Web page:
Aronian-Carlsen was a decent draw, notable for Carlsen’s acknowledgement of Kramnik’s opening preparation – he employed his predecessor’s idea in the Semi-Tarrasch. (This was played by Fressinet, Carlsen’s second, in 2014, one year before Kramnik, but note that Fressinet was Kramnik’s second before he started working for Carlsen. My guess is that this was all Kramnik’s preparation for the London Candidates in 2013 when he introduced the Semi-Tarrasch in his repertoire.)

The other 3 games of the round were two Anti-Berlins (4 d3) and one main line Berlin. The latter saw Giri demonstrate his superb prep to make a draw without much effort against Vachier. I don’t think the Frenchman minded much. In the Anti-Berlins, Adams got nothing against Nakamura while Caruana was winning against Grischuk, but somehow managed not to win.

With 3 players on +1 (Nakamura, Giri, Vachier) and everybody else except Topalov on 50% everything is up for grabs in London. In the next round I expect Giri with white to play for a draw against Carlsen. But I always expect that.


London Chess Classic 2015 – Rounds 1-3

The start of the London Classic coincided with my trip to France where I played for Grasse Echecs in the second French division, Nationale I. After we were relegated from Top 12 in May our season in N1 started in October (for various reasons the matches in October and November were postponed). The trip to Toulouse was long and tiring, which luckily cannot be said for the games I played – I won easily against a rather weak opposition and we won both our matches allowing 3 draws in total. You can see the complete results together with the current standings here (when in the drop-down menu you have to choose Interclub Adultes, Nationale I and Group C).

Meanwhile in London things started slowly. From 15 games only 2 were decisive and there have been 6 Berlins (or Anti-Berlins) so far. Now, I really don’t like it when people start criticising the players for playing the Berlin, as if it’s the equivalent of watching paint dry (even the venerable doctor Nigel Short is guilty of this). I don’t know about Short, but this is mostly because people don’t understand (or, rather, try to understand) the intricacies of the positions that arise in this opening (for starters I can direct you to my comments to the 11th game of the match Carlsen-Anand in 2014). I know that for non-professionals understanding the Berlin is difficult and good explanations are necessary (for those interested I can recommend the fantastic book The Berlin Wall by John Cox), but reading the criticism from the professionals is shooting ourselves in the leg – criticising the very thing we’re trying to show the world that it’s interesting and worth investing in! So, in order to demonstrate the richness of the Berlin, here are the latest examples from London.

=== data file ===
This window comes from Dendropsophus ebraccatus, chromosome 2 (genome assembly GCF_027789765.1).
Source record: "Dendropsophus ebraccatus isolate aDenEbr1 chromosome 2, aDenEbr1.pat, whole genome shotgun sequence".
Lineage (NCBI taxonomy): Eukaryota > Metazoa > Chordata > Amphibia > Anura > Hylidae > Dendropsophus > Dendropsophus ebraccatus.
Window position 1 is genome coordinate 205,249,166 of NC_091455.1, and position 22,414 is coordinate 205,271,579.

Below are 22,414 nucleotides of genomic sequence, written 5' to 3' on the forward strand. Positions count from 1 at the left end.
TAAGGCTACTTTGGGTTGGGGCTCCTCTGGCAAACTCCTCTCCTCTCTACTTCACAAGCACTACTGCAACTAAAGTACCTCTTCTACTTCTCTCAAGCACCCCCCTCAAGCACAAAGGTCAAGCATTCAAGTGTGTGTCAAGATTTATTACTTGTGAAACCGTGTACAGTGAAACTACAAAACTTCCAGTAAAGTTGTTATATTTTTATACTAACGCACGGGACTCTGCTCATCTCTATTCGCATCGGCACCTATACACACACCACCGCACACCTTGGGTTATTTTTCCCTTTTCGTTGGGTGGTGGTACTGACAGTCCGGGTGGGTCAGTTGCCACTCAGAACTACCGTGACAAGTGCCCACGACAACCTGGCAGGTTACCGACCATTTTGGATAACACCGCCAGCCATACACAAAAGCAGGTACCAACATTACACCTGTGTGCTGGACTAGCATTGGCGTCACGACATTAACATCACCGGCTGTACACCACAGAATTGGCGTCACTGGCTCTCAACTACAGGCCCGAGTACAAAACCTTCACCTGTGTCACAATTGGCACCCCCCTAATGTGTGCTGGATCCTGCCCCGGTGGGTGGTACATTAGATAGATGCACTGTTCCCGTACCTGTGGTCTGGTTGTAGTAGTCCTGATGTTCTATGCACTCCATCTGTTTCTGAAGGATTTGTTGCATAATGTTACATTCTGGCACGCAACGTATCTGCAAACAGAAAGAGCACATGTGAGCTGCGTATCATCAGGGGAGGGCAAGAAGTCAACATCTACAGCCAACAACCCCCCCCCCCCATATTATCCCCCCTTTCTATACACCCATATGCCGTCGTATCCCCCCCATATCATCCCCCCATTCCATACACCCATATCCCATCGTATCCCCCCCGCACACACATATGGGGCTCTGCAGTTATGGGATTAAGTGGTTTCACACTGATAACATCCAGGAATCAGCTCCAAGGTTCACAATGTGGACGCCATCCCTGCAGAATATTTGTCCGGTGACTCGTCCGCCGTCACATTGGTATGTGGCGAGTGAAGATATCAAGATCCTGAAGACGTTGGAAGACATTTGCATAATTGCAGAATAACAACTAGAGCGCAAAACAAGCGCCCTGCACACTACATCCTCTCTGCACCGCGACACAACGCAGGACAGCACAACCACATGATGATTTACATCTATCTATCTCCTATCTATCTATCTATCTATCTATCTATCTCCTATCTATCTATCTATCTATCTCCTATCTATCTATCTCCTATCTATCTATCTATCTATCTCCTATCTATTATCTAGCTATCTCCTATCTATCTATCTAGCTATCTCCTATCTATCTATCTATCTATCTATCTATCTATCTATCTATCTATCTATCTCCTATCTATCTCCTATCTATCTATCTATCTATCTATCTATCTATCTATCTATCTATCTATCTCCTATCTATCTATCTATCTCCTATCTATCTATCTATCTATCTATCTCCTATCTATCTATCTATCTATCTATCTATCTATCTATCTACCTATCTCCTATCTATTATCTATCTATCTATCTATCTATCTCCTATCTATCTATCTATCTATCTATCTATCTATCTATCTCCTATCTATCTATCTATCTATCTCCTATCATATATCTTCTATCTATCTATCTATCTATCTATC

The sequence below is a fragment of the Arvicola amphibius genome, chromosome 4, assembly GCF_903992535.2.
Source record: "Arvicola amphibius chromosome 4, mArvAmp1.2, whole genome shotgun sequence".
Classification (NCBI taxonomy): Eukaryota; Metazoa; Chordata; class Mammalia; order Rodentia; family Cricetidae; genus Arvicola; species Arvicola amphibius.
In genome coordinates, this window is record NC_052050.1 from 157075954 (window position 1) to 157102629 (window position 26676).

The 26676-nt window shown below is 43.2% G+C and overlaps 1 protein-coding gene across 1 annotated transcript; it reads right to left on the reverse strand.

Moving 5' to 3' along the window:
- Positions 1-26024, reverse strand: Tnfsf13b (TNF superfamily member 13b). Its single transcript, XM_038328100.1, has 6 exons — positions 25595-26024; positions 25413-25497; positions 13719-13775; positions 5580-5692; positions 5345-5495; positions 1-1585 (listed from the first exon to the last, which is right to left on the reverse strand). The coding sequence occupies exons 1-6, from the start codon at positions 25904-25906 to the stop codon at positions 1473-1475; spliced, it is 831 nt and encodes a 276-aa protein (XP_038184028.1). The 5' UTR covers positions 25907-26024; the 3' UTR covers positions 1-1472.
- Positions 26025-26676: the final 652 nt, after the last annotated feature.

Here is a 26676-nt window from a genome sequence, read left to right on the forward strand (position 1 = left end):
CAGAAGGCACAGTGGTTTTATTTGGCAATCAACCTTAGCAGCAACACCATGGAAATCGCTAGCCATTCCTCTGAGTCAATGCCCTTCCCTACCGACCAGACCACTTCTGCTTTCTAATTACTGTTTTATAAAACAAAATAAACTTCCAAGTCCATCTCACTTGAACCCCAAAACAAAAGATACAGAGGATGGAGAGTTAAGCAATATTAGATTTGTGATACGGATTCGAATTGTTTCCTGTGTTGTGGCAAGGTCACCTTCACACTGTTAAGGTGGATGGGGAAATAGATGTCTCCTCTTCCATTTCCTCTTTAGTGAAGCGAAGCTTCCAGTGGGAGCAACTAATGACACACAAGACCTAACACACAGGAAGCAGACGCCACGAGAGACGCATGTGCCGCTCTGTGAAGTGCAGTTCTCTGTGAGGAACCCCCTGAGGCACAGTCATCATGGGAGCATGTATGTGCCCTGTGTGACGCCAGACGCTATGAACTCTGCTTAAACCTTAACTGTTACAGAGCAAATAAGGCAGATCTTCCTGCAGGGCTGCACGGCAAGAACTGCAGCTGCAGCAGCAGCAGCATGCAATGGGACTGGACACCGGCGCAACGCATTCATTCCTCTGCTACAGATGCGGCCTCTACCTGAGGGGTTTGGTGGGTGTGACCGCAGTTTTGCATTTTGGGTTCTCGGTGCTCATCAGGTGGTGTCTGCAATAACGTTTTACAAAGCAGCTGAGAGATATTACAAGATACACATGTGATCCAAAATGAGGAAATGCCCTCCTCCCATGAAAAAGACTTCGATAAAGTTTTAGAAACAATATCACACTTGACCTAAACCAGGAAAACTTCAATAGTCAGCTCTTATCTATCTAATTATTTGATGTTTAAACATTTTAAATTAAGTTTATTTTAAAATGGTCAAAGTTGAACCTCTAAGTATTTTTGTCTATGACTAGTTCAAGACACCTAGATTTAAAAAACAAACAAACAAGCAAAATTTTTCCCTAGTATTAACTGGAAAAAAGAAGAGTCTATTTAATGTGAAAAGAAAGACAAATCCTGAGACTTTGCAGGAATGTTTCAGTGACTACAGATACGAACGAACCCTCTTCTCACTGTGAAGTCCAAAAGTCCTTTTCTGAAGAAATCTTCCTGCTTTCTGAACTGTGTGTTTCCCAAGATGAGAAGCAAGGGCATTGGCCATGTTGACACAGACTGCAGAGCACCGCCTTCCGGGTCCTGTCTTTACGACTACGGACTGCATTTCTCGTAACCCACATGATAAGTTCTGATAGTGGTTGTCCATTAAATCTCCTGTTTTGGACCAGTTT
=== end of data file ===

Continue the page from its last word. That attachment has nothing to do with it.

Grischuk (who never plays 4 d3 when confronted with the Berlin) was very close to a win in Round 3, but alas, his time management was again awful.

The duel between Anand and Carlsen was fascinating – first it was Anand who was pressing and then all of a sudden, in 1 move, the tables were turned and it was Carlsen who was playing for a win!

The decisive games in the tournament were courtesy of Topalov. Strangely enough, before the tournament I had a feeling that a Topalov collapse may be possible in London. And it’s difficult to call these losses other than a collapse.

In a Najdorf against Vachier he got a great position after the opening, but then it seems he got confused when white created some counterplay on the queenside.

So Giri and Vachier lead with 2/3 with everybody else (except Topalov) on 50%. It will be tight in London until the end.